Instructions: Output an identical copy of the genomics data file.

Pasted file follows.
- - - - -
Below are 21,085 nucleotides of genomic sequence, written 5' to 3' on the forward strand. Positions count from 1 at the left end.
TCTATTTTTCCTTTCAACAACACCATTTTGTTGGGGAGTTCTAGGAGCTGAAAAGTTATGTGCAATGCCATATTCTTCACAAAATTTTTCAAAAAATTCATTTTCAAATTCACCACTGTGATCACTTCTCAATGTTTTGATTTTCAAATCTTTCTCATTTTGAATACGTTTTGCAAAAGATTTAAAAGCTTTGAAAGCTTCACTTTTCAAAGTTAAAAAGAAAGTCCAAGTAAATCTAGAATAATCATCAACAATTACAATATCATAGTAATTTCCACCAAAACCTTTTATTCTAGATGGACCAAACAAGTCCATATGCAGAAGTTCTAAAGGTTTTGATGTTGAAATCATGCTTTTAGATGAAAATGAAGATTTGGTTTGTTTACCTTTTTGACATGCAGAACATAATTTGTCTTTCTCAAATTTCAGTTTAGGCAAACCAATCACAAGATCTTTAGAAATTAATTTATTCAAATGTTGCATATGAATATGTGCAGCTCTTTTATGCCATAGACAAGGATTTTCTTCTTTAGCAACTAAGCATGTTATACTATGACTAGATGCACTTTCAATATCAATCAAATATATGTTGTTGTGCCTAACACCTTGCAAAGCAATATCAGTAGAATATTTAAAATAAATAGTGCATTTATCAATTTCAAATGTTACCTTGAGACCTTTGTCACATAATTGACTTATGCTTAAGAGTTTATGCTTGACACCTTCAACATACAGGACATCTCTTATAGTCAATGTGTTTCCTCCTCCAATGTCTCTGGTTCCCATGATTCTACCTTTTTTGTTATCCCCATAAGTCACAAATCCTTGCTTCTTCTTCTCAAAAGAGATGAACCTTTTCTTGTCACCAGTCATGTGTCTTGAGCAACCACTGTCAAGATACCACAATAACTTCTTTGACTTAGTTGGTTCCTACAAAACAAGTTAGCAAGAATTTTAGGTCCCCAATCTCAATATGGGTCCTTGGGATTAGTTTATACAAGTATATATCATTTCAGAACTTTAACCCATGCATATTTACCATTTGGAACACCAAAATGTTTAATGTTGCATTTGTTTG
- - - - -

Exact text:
Below are 21,085 nucleotides of genomic sequence, written 5' to 3' on the forward strand. Positions count from 1 at the left end.
TCTATTTTTCCTTTCAACAACACCATTTTGTTGGGGAGTTCTAGGAGCTGAAAAGTTATGTGCAATGCCATATTCTTCACAAAATTTTTCAAAAAATTCATTTTCAAATTCACCACTGTGATCACTTCTCAATGTTTTGATTTTCAAATCTTTCTCATTTTGAATACGTTTTGCAAAAGATTTAAAAGCTTTGAAAGCTTCACTTTTCAAAGTTAAAAAGAAAGTCCAAGTAAATCTAGAATAATCATCAACAATTACAATATCATAGTAATTTCCACCAAAACCTTTTATTCTAGATGGACCAAACAAGTCCATATGCAGAAGTTCTAAAGGTTTTGATGTTGAAATCATGCTTTTAGATGAAAATGAAGATTTGGTTTGTTTACCTTTTTGACATGCAGAACATAATTTGTCTTTCTCAAATTTCAGTTTAGGCAAACCAATCACAAGATCTTTAGAAATTAATTTATTCAAATGTTGCATATGAATATGTGCAGCTCTTTTATGCCATAGACAAGGATTTTCTTCTTTAGCAACTAAGCATGTTATACTATGACTAGATGCACTTTCAATATCAATCAAATATATGTTGTTGTGCCTAACACCTTGCAAAGCAATATCAGTAGAATATTTAAAATAAATAGTGCATTTATCAATTTCAAATGTTACCTTGAGACCTTTGTCACATAATTGACTTATGCTTAAGAGTTTATGCTTGACACCTTCAACATACAGGACATCTCTTATAGTCAATGTGTTTCCTCCTCCAATGTCTCTGGTTCCCATGATTCTACCTTTTTTGTTATCCCCATAAGTCACAAATCCTTGCTTCTTCTTCTCAAAAGAGATGAACCTTTTCTTGTCACCAGTCATGTGTCTTGAGCAACCACTGTCAAGATACCACAATAACTTCTTTGACTTAGTTGGTTCCTACAAAACAAGTTAGCAAGAATTTTAGGTCCCCAATCTCAATATGGGTCCTTGGGATTAGTTTATACAAGTATATATCATTTCAGAACTTTAACCCATGCATATTTACCATTTGGAACACCAAAATGTTTAATGTTGCATTTGTTTG